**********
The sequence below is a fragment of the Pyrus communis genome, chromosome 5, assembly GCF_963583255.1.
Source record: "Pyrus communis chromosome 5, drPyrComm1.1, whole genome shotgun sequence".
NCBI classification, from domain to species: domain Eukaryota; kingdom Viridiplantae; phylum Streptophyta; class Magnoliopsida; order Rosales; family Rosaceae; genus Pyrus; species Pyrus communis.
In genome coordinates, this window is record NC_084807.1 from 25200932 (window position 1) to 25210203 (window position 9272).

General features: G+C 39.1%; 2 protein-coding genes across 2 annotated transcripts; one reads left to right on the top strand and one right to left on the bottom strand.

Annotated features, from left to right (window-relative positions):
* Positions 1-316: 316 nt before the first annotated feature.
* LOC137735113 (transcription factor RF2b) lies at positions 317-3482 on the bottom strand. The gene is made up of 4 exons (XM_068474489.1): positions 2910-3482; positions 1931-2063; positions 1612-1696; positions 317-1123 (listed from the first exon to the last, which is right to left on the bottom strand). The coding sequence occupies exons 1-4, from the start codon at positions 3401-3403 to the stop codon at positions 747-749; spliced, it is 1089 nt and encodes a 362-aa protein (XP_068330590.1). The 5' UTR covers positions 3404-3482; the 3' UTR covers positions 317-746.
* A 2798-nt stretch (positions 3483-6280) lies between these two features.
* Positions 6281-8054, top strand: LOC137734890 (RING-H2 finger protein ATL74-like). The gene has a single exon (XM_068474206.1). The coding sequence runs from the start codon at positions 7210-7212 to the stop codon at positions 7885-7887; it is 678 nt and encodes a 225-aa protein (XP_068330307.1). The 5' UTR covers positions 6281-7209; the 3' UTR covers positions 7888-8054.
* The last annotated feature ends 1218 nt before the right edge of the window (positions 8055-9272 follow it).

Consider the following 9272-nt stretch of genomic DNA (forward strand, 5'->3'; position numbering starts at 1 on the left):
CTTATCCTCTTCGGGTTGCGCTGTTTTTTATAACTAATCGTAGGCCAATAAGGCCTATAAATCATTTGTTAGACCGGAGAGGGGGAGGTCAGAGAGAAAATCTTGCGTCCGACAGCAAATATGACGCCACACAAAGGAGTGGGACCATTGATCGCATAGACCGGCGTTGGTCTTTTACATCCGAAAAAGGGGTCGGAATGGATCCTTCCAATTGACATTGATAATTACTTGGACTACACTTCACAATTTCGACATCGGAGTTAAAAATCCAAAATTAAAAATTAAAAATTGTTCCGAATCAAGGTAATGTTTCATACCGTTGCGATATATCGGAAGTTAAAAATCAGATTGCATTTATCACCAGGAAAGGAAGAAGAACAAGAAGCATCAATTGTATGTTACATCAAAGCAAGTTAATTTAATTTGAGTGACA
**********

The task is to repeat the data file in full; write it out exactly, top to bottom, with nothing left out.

The sequence below is a fragment of the Pyrus communis genome, chromosome 5, assembly GCF_963583255.1.
Source record: "Pyrus communis chromosome 5, drPyrComm1.1, whole genome shotgun sequence".
NCBI classification, from domain to species: domain Eukaryota; kingdom Viridiplantae; phylum Streptophyta; class Magnoliopsida; order Rosales; family Rosaceae; genus Pyrus; species Pyrus communis.
In genome coordinates, this window is record NC_084807.1 from 25200932 (window position 1) to 25210203 (window position 9272).

General features: G+C 39.1%; 2 protein-coding genes across 2 annotated transcripts; one reads left to right on the top strand and one right to left on the bottom strand.

Annotated features, from left to right (window-relative positions):
* Positions 1-316: 316 nt before the first annotated feature.
* LOC137735113 (transcription factor RF2b) lies at positions 317-3482 on the bottom strand. The gene is made up of 4 exons (XM_068474489.1): positions 2910-3482; positions 1931-2063; positions 1612-1696; positions 317-1123 (listed from the first exon to the last, which is right to left on the bottom strand). The coding sequence occupies exons 1-4, from the start codon at positions 3401-3403 to the stop codon at positions 747-749; spliced, it is 1089 nt and encodes a 362-aa protein (XP_068330590.1). The 5' UTR covers positions 3404-3482; the 3' UTR covers positions 317-746.
* A 2798-nt stretch (positions 3483-6280) lies between these two features.
* Positions 6281-8054, top strand: LOC137734890 (RING-H2 finger protein ATL74-like). The gene has a single exon (XM_068474206.1). The coding sequence runs from the start codon at positions 7210-7212 to the stop codon at positions 7885-7887; it is 678 nt and encodes a 225-aa protein (XP_068330307.1). The 5' UTR covers positions 6281-7209; the 3' UTR covers positions 7888-8054.
* The last annotated feature ends 1218 nt before the right edge of the window (positions 8055-9272 follow it).

Consider the following 9272-nt stretch of genomic DNA (forward strand, 5'->3'; position numbering starts at 1 on the left):
CTTATCCTCTTCGGGTTGCGCTGTTTTTTATAACTAATCGTAGGCCAATAAGGCCTATAAATCATTTGTTAGACCGGAGAGGGGGAGGTCAGAGAGAAAATCTTGCGTCCGACAGCAAATATGACGCCACACAAAGGAGTGGGACCATTGATCGCATAGACCGGCGTTGGTCTTTTACATCCGAAAAAGGGGTCGGAATGGATCCTTCCAATTGACATTGATAATTACTTGGACTACACTTCACAATTTCGACATCGGAGTTAAAAATCCAAAATTAAAAATTAAAAATTGTTCCGAATCAAGGTAATGTTTCATACCGTTGCGATATATCGGAAGTTAAAAATCAGATTGCATTTATCACCAGGAAAGGAAGAAGAACAAGAAGCATCAATTGTATGTTACATCAAAGCAAGTTAATTTAATTTGAGTGACA